Murray said regional officials are pleased to see single doses reach the 90 per cent milestone, but they want to see second doses, which are at nearly 86 per cent, get there, too.

“Our goal is to continue to aim for the highest vaccination rates possible to protect our community from the spread of COVID,” she said.

As well, the region has given 5,854 third doses, offered to all people living in long-term care in the region.

Murray also announced Friday that as of Oct. 31, the vaccination at the Boardwalk in Waterloo will move to operating only between the hours of 10 a.m. and 6 p.m. because those are the busiest times.

Vaccination bus motors on

The vaccination bus continues to be effective, Murray said. On Wednesday, she said 47 per cent of the doses given were first ones.

The bus will maked scheduled stops:

  • Saturday from 8:30 a.m. to 12:30 p.m. at the Cambridge Farmer’s Market.
  • Tuesday from 12 p.m. to 4 p.m. at 150 Main St. in Cambridge.
  • Wednesday from 3 p.m. to 7 p.m. at the Kitchener Public Library.
  • Thursday from 12 p.m. to 3 p.m. at the Region of Waterloo International Airport in Breslau.
  • Sunday, Oct. 24 from 3 p.m. to 7 p.m. at the Sunrise Shopping Centre at 1400 Ottawa St. S., Kitchener.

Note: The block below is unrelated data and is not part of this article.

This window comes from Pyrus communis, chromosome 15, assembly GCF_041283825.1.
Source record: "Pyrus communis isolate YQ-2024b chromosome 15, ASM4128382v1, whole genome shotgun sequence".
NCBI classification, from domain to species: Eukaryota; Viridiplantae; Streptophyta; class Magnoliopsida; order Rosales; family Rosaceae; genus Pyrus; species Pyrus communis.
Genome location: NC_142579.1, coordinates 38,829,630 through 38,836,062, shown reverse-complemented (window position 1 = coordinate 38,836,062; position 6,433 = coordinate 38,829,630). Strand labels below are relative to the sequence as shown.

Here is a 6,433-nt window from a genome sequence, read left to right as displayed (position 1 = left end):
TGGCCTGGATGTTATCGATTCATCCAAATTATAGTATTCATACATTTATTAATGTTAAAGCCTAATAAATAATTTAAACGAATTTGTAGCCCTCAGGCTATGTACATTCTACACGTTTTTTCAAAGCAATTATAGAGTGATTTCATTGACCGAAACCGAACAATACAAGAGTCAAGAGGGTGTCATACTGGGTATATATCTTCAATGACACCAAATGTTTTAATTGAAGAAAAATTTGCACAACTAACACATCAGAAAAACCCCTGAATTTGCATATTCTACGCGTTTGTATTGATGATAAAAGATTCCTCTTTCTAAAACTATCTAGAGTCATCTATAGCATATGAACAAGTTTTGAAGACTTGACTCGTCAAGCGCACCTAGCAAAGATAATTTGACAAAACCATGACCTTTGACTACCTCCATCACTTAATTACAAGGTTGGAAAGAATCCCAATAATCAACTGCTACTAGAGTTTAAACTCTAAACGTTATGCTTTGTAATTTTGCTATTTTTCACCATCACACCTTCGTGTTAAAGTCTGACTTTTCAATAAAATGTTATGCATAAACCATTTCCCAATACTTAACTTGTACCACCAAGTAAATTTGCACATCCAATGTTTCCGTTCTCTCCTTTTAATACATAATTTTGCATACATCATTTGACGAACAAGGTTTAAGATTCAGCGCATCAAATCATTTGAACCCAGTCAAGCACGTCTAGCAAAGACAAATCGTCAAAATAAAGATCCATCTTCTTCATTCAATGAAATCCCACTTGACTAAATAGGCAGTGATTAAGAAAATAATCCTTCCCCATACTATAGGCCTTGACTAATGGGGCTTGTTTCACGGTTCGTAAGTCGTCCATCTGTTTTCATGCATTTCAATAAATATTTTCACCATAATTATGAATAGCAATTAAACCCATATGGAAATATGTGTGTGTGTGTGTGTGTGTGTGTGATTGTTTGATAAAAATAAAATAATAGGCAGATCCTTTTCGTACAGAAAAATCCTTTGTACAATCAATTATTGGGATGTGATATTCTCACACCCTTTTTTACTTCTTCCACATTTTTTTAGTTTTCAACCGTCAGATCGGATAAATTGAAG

Dr. Hsiu-Li Wang, the region’s medical officer of health, said Friday that case rates have been “stable or slowly decreasing trend in the last few weeks.”

“We need to continue our efforts to increase our community immunity over the coming weeks and months,” she said, adding the highly transmissible delta variant remains a risk in the region and could be easily spread between people, especially the unvaccinated.

Murray encouraged anyone who is eligible to get the second dose to do so as soon as they can.

“That is going to be the best way to ensure that you’re fully vaccinated,” Murray said.

If regional staff find that a lot of people are delaying the second dose, they will reach out to them directly through emails and phone calls — something staff also did over the summer.

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Horse race marks Sydney’s emergence from long COVID-19 lockdown